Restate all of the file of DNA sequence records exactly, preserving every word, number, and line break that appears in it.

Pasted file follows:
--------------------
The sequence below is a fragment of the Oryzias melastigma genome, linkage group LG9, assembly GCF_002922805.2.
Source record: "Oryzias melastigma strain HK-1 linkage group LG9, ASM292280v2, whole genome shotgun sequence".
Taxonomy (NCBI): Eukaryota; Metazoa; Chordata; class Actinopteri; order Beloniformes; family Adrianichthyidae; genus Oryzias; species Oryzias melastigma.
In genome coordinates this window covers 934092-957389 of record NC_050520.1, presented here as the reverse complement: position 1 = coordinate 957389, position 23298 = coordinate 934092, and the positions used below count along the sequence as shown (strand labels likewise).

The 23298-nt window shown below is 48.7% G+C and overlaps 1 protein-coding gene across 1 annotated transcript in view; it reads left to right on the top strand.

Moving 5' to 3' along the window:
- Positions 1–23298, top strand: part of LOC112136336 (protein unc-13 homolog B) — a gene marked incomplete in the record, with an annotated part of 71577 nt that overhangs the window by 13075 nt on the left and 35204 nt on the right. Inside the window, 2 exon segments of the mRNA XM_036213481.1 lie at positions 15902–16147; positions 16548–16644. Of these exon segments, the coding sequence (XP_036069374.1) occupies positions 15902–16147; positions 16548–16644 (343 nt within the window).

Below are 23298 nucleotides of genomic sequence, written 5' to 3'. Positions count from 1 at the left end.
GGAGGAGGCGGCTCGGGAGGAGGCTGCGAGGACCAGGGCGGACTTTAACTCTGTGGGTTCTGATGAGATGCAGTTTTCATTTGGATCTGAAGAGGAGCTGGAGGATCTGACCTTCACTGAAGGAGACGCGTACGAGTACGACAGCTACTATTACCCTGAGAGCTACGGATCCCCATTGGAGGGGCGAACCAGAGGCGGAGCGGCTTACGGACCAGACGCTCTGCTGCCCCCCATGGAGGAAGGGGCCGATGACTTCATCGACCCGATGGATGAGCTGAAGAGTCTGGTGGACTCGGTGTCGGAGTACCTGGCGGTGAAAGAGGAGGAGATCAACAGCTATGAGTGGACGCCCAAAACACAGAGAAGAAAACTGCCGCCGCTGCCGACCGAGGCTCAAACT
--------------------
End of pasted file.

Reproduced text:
The sequence below is a fragment of the Oryzias melastigma genome, linkage group LG9, assembly GCF_002922805.2.
Source record: "Oryzias melastigma strain HK-1 linkage group LG9, ASM292280v2, whole genome shotgun sequence".
Taxonomy (NCBI): Eukaryota; Metazoa; Chordata; class Actinopteri; order Beloniformes; family Adrianichthyidae; genus Oryzias; species Oryzias melastigma.
In genome coordinates this window covers 934092-957389 of record NC_050520.1, presented here as the reverse complement: position 1 = coordinate 957389, position 23298 = coordinate 934092, and the positions used below count along the sequence as shown (strand labels likewise).

The 23298-nt window shown below is 48.7% G+C and overlaps 1 protein-coding gene across 1 annotated transcript in view; it reads left to right on the top strand.

Moving 5' to 3' along the window:
- Positions 1–23298, top strand: part of LOC112136336 (protein unc-13 homolog B) — a gene marked incomplete in the record, with an annotated part of 71577 nt that overhangs the window by 13075 nt on the left and 35204 nt on the right. Inside the window, 2 exon segments of the mRNA XM_036213481.1 lie at positions 15902–16147; positions 16548–16644. Of these exon segments, the coding sequence (XP_036069374.1) occupies positions 15902–16147; positions 16548–16644 (343 nt within the window).

Below are 23298 nucleotides of genomic sequence, written 5' to 3'. Positions count from 1 at the left end.
GGAGGAGGCGGCTCGGGAGGAGGCTGCGAGGACCAGGGCGGACTTTAACTCTGTGGGTTCTGATGAGATGCAGTTTTCATTTGGATCTGAAGAGGAGCTGGAGGATCTGACCTTCACTGAAGGAGACGCGTACGAGTACGACAGCTACTATTACCCTGAGAGCTACGGATCCCCATTGGAGGGGCGAACCAGAGGCGGAGCGGCTTACGGACCAGACGCTCTGCTGCCCCCCATGGAGGAAGGGGCCGATGACTTCATCGACCCGATGGATGAGCTGAAGAGTCTGGTGGACTCGGTGTCGGAGTACCTGGCGGTGAAAGAGGAGGAGATCAACAGCTATGAGTGGACGCCCAAAACACAGAGAAGAAAACTGCCGCCGCTGCCGACCGAGGCTCAAACT